– By Greg Sutton, ETA in Gondanglegi, East Java –
It’s three in the morning and the Jeep is kicking up dust from the desert behind us. As the driver nimbly navigates the twists and turns up the mountain, I look down at the valley below. I can make out a long line behind us, a convoy of hundreds making their way up the precipice in the dark, pilgrims seeking solace from their daily routine. The beams from the headlights cut through the dust as they mirror the sky above us.
Yogi, our driver, is just a kid as far as I can tell. But the way he expertly drives up the mountain with a kretek in his right hand shows he has done this many, many times before.
The vehicle comes to a halt, and he steps out. “Milky Way,” he says, matter-of-factly, pointing up. I get out and look up: an expansive black canvas freckled with white dots, speckled with millions of constellations I never knew existed.
As we continue along the bumpy road, I shuffle our belongings around in an attempt to give more space to my companions. Leg room is a privilege here – there are nine of us packed into the Jeep. Being the people that they are, my Indonesian friends have left me with the most, and their contagious generosity has left me with a perpetual sense of guilt.
The women in our group wear bright orange and pink hijabs. Along with our neon blue Jeep, it’s one of the few colors from the pitch-dark evening that stick out in my mind. I can’t help but wonder if they coordinated in anticipation of the majestic sunrise. In any case, these warm colors hint at what is to come.
We arrive at 4:00 a.m. It is freezing cold. All along the hill, there are hundreds of Jeeps parked along the side of the road. Motorcycles, scooters, people are weaving through what has become a traffic jam. Some are sitting smoking cigarettes, others snacking or having drinks. Everyone is killing time as we await the sunrise. The top of the hill is noisy – Jeeps rumble along, motorcyclists honk, sellers advertise the names of sundries. You could impose the same scene on a busy parking lot before a concert and nothing would look out of the ordinary. But on the side of this mountain, after a three-hour drive squeezed in a rickety old Jeep, I know that today is no ordinary day.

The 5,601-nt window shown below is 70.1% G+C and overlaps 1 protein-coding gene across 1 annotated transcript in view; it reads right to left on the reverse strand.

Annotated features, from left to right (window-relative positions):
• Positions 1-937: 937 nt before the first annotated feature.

After about an hour, we find a good spot above the throngs of tourists. We climb a steep ledge up a narrow path like awkward mountain goats, our ankles bend to accommodate the angle of the hill.
Sunrise. First, pitch-black all around us, and only a fiery ball of red in the distance. The sun peeks out from the horizon as if making sure it is safe to come out. It tosses lazy rays of light over the clouds, turning them a pinkish hue. Soon, the sun gains confidence and projects its power upon the world, rising high into the air. The landscape is saturated in warm hues of yellow and orange. Pink and purple flirt where the sky meets the horizon. Inspired by the brightness, the clouds seem to breathe, and everything comes to life. Having built trust with our surroundings, the valley below us slowly reveals itself, like an intimate secret.
The panorama is stunning. We are above the clouds, which roll sleepily over the hills in the distance. To our left, mountains stretch out for eternity as if to embrace Earth’s curve. To our right, the desert valley which we had traversed an hour before. Above the valley, I count four craters. In the distance, Mount Semeru, a hulking giant that dominates the entire horizon, casts a protective shadow over its little brother, Bromo. It is one of those rare sights that leave you speechless. We are on a viewpoint called “King Kong,” and it is not until the light floods into the valley that I understand how it earned this name: it is truly a view of mighty proportions.
Later, we will descend back down the valley in a caravan of rumbling Jeeps, leaving this beauty behind us. For the rest of my life, I will remember the beautiful warmth that this indelible experience has gifted me.
Video edited by Elena Dietz, ETA in Malang, East Java.